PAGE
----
Survey: Co-worker Tension

To All:
    What are the most common tension creating situations in your shop?     Extra points for details. <g>
[ ] Radio?
[ ] Management vs. shopworkers?
[ ] Personality clashes?
[ ] Primadonnas?
[ ] Other?
--
BottleBob
http://home.earthlink.net/~bottlbob
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BottleBob wrote:

CNC machines and presses get highest priority (versus floor work). Once management, for whatever reason, wants a certain die in a press or on a machine, they tend to lean on whomever is getting the die ready. A couple of weeks ago I had the GM (four management levels above me) on my butt to get a die on the machine. I missed lunch and lost about five pounds in sweat (about 31șC, no fans).
Ultimately deadlines are by far the biggest stressor for me.
Regards,
Robin
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Robin S. wrote:

Just hand them some tools and tell them to get at it if they want it done faster.
John
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john wrote:

That would be inviting a world of pain. Weeks of stoning/polishing, washing presses, running panels by hand, etc. Not to mention you get yourself on the "list" (next fireable offence will be just that).
The kicker is that anyone one of them could do the job faster and better than I could. I've been humbled considerably since I started there.
Regards,
Robin
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Robin S. wrote:

Is it the kind of place where you can tactfully ask them to throw some hints your way as they watch you go at it, or do you just have to suck it up and struggle through the learning curve?
Later,
Charlie
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Charlie Gary wrote:

Both, I think. They'll explain things to you roughly once. The rest is repetition.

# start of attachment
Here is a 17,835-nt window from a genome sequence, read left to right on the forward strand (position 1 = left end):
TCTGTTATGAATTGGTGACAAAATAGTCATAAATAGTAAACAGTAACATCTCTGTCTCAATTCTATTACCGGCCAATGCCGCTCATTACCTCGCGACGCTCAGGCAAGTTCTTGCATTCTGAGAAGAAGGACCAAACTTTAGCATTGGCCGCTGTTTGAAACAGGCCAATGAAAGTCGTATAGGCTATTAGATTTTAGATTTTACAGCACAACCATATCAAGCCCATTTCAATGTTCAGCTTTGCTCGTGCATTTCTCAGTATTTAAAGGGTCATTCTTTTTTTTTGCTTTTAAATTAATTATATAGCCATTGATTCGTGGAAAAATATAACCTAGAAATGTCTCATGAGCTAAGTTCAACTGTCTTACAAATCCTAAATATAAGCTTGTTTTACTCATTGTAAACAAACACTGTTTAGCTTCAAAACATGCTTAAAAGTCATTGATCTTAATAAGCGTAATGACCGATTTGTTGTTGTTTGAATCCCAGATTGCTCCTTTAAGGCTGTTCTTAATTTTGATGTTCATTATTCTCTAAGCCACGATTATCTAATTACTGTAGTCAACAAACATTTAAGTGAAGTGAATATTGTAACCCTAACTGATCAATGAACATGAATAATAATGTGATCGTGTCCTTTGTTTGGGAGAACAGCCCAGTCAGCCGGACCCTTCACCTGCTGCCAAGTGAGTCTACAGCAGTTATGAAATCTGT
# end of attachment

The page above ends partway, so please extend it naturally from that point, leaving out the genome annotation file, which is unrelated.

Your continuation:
Some guys will hold your hand, others yell until you get it right (like, red in the face yell). Asking for the same explination a second time is a big no-no. If they aren't confident that you're listening, eventually they'll stop talking. This seems to be pretty common throughout the trades I think.
Regards,
Robin
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Robin S. wrote:

Too bad the yellers don't understand how much retention goes away when the attacks begin. It can be tough to focus on the message being delivered when you're wondering if the person doing the yelling can't get laid. ;-) Is sandpaper treated like gold leaf, or can you toss it once the grit is rubbed off?
Later,
Charlie
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Charlie Gary wrote:

While I don't like to admit it, I find that tactful yelling (gentle persuasion) actually goes a long way with me. I find that leadhands who aren't willing to explain to people what they've done wrong and how to fix it (and that they must! fix it) aren't doing their job.
We have a number of "finishing groups" at work. The previous group I was in had a lot of superstars and was run by a very abrasive leadhand (abrasive to the inexperienced and the incompetent). The problem with that leadhand was that he actually *could* out perform everyone in the group, or at least match the superstars. Dies get rammed through that group in particular and the pace is fast.
That group wasn't a great group to start in because there's no time to "learn," only time to "do." However, I did learn how to push myself to get the job done. I also gained the mentality of doing things correctly (as time allows) the first time as I would get yelled at for not fixing mistakes and not finishing a job correctly. Naturally, I could never finish a job fast enough (and was reminded of that daily, or better).